The top was patterned off of a favorite regular wear top.  I love this shirt, but I have completely worn out the fabric.  I took the top apart and figured using top as a pattern for the lounge wear would be a good way to test out the pattern.   The original top was a stretchy knit, but I figure the gauze is slightly stretchy as well and would work.  I modified the pattern slightly as the regular wear top had little puff sleeves gathered into bands at the bottom.  I thought this might annoy me if I ever sleep in the top.  So I made the sleeves slightly longer and edged them in lace rather than with a gathering band. 

One of the things I love about this pattern is that there is a seam down the center back.  The center back is slightly flared below the waist, which prevents the top from riding up in the back.   I am pretty pleased with how the top came out.  It is very comfy and I think will be a nice thing to wear in the mornings and when hanging out at conventions.  Now I just need to make a version for regular wear as well!

Friday, February 6, 2015

HSM February: thinking about the color blue

The challenge for February is the color Azure. Blue is my favorite color and I am so excited by this challenge and immediately wanted to make a new dress in my favorite color.  However, when I was going through my stuff to decide what to make, I found an old dress that has been relegated to the back of the closet due to some fairly minor issues, and this dress is blue.  This dress was made after one of my favorite paintings of all time.

I found this painting while wandering around on the amazing Realm of Venus site.  I actually used this painting as my inspiration for my 2011 entry in the Italian Renaissance Costume Challenge (now in it's 5th year).  However there were a few things I really disliked about my dress and these have prevented me from wearing it.  In fact, I have only worn this dress once for only a few hours and  about an hour for pictures. Here are my original images of the dress.  I feel this dress looks reasonably nice from 5 feet away, but some of the details make me unhappy. 

Problem number 1, the bodice:  I tried a new method of lacing this dress. I had previously used Jen Thompson's of Festive Attyre ladder lacing method (which I dont think is currently available on her site). Jen's method worked wonderfully, but there was some discussion at the time if rings or some other method might be more historically correct.  So I tried rings.  There are rings on each side of the bodice and the lacing is ladder lacing in 2 directions.  I hate that the rings caused buckling and I hate that the ribbon shows running vertically between the rings.  I am not sure what I will do to fix this but I need to fix it or I will never be happy wearing this dress.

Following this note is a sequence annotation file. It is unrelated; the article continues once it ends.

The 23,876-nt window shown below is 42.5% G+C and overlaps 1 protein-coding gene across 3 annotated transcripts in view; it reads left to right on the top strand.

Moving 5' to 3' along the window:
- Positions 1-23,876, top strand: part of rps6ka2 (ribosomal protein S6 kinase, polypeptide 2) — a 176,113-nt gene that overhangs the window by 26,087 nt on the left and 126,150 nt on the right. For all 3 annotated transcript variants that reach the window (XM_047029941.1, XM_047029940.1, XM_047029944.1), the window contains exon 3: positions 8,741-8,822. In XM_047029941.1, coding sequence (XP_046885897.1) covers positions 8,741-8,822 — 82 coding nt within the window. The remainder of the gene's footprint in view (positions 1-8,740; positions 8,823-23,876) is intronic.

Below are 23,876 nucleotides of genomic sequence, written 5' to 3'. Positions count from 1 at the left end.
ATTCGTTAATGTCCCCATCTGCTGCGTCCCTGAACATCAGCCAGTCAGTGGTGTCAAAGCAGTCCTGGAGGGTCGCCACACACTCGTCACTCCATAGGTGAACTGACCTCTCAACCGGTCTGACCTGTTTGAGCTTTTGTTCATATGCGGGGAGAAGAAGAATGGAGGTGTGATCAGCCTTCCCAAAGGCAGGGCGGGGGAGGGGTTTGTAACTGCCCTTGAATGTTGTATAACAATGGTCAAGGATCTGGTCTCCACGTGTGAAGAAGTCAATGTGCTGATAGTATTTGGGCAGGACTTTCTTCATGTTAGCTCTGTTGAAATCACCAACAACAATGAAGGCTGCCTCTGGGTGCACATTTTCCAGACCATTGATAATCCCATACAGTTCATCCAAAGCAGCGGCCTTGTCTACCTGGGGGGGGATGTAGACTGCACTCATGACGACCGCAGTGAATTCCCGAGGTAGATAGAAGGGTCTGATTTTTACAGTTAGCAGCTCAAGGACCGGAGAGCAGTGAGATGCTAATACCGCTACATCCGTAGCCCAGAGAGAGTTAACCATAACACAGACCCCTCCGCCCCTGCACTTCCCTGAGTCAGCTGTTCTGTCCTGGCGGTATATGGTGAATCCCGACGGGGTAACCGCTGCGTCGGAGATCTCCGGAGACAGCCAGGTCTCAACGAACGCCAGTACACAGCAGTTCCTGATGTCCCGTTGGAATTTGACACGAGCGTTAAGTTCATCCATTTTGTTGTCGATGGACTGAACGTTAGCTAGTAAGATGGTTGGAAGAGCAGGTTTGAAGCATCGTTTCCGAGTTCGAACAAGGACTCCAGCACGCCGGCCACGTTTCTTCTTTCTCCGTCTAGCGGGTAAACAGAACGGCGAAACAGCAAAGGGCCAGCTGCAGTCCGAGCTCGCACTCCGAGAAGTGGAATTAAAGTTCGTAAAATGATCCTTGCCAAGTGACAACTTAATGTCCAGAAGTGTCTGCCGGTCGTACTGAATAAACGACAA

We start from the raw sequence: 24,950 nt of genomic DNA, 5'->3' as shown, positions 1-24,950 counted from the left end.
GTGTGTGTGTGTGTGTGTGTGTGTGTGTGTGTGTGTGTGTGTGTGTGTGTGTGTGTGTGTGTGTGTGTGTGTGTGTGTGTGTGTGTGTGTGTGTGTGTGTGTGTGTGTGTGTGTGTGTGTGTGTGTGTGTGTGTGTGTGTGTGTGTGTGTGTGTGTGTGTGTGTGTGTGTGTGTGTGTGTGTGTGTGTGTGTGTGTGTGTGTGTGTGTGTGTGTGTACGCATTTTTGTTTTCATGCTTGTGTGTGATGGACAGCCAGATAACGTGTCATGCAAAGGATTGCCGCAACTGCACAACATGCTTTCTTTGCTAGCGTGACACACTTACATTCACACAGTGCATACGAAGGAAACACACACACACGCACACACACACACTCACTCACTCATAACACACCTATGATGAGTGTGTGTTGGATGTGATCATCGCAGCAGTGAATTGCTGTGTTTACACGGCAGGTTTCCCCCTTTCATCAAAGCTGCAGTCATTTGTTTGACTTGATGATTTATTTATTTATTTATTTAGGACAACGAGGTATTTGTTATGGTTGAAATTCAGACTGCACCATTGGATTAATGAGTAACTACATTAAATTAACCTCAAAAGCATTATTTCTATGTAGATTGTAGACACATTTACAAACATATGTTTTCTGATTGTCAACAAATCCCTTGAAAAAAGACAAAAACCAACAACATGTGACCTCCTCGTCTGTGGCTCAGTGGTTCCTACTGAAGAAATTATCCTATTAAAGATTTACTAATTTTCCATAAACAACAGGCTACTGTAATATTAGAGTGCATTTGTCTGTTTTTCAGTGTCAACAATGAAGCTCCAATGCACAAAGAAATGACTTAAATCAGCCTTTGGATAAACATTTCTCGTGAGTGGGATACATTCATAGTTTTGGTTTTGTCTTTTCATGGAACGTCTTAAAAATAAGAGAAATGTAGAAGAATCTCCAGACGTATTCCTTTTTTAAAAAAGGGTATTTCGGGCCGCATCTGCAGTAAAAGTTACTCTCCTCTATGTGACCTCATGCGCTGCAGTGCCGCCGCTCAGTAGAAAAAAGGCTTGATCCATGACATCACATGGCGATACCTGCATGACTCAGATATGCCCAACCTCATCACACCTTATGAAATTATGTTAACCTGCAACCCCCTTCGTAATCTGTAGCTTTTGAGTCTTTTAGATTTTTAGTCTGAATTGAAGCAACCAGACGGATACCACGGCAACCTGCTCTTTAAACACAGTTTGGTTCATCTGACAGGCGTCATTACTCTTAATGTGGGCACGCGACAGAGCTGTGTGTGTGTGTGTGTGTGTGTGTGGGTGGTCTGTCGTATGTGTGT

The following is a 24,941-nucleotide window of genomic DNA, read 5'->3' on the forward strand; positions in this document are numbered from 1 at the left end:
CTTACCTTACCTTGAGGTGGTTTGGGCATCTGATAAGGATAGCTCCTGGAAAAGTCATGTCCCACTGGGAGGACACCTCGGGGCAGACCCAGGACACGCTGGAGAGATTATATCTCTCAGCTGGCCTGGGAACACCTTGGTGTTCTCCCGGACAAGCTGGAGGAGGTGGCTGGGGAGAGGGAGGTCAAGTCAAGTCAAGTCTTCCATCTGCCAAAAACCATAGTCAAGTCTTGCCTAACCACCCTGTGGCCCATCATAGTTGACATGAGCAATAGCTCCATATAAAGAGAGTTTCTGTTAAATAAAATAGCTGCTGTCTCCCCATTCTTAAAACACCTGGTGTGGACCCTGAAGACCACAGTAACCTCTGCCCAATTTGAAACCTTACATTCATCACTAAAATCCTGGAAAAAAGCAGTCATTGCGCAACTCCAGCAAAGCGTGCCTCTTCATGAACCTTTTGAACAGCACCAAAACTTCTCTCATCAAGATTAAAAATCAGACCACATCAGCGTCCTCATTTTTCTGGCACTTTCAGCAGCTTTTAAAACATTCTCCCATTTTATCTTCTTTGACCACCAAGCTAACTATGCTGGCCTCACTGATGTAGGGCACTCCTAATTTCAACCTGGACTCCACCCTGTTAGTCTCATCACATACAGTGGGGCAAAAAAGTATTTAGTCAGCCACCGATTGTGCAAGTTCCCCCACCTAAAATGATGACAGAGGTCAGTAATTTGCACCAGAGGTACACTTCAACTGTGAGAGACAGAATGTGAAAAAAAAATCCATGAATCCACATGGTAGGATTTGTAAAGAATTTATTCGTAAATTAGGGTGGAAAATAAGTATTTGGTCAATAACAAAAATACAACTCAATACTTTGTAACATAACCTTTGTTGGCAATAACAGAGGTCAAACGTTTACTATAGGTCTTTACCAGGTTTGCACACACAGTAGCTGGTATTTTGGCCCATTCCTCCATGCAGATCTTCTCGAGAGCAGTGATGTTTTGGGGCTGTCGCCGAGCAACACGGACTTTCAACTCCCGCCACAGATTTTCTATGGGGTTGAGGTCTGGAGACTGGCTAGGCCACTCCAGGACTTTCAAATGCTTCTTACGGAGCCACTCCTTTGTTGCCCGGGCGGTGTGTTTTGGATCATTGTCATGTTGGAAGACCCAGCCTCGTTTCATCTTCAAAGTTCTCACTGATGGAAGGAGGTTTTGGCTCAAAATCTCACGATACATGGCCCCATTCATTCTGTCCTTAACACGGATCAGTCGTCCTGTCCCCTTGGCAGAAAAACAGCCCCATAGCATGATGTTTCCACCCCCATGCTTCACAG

Problem number 2, the sleeves:  This is actually a set of problems.  First, I love the sleeves but my guess at construction leaves something to be desired.  I have done cut outs like the sleeves only 2 times.  The first time was on a attempt at a replica of the costume worn by the evil stepmother in Sleepy Hallow. This dress was made with modern synthetic velvet.  To make the cut outs in the velvet, I drew the design in fray check on the back of the fabric and then carefully cut the design out.  This worked beautifully and the design was easy to stitch to the base fabric on the bodice.  The fray check left the edges sealed enough that the stitching did not need to be super close together and could be very close to the edge since the fray check sealed the edges of the cut so well.

However, the fabric for the Venetian gown is 100% cotton velveteen. The fray check stained the heck out of this fabric and I needed a different method to stabilize the designs.  I decided to use wonderunder since it would let me iron the design on to the sleeves and then hand stitch to stabilize.  I tried to take tiny stitches close to the edge of the design to keep the stitching invisible and spaced the stitching out similar to the Sleepy Hallow bodice.  Unfortunately, the wonderunder is far less stabilizing and the velvet started fraying on my first wearing.  I need to go back and hand stitch with larger stitches and much closer together.  Also, I don't like the lace at the cuffs.  This was the best lace I could find at the time, but I think it looks terrible and I want to replace it.  Finally, I don't like the sleeve head treatment.  Since you cannot see the sleeve head treatment on the inspiration portrait, I wandered around the Realm of Venus site to look at other treatments.  The white puffs with buttons seems fairly common, but my execution leaves much to be desired.  The white puffs are made of too heavy of fabric and the ribbon was not substantial enough to stabilize the heavy metal buttons.  I think the final sleeve head treatment just looks floppy.  I hope to redo the handstitching to better stabilize the velveteen, add new lace and fix up the sleeve heads to better fit my vision.

I am still waffling on making something completely new, but I would really love to get this dress to the point where I could actually enjoy wearing it.